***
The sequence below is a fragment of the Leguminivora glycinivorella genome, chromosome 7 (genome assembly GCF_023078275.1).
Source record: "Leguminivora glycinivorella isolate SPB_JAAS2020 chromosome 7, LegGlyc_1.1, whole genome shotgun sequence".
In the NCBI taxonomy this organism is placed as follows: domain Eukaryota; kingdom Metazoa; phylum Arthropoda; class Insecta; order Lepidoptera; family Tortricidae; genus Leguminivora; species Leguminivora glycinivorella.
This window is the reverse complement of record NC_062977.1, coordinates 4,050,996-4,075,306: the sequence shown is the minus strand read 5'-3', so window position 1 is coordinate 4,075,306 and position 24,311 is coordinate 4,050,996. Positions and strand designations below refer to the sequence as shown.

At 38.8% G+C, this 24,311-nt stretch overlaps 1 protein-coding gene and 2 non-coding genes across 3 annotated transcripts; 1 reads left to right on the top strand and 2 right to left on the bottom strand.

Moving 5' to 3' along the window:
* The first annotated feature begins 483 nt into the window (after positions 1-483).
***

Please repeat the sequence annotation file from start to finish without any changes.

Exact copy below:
The sequence below is a fragment of the Leguminivora glycinivorella genome, chromosome 7 (genome assembly GCF_023078275.1).
Source record: "Leguminivora glycinivorella isolate SPB_JAAS2020 chromosome 7, LegGlyc_1.1, whole genome shotgun sequence".
In the NCBI taxonomy this organism is placed as follows: domain Eukaryota; kingdom Metazoa; phylum Arthropoda; class Insecta; order Lepidoptera; family Tortricidae; genus Leguminivora; species Leguminivora glycinivorella.
This window is the reverse complement of record NC_062977.1, coordinates 4,050,996-4,075,306: the sequence shown is the minus strand read 5'-3', so window position 1 is coordinate 4,075,306 and position 24,311 is coordinate 4,050,996. Positions and strand designations below refer to the sequence as shown.

At 38.8% G+C, this 24,311-nt stretch overlaps 1 protein-coding gene and 2 non-coding genes across 3 annotated transcripts; 1 reads left to right on the top strand and 2 right to left on the bottom strand.

Moving 5' to 3' along the window:
* The first annotated feature begins 483 nt into the window (after positions 1-483).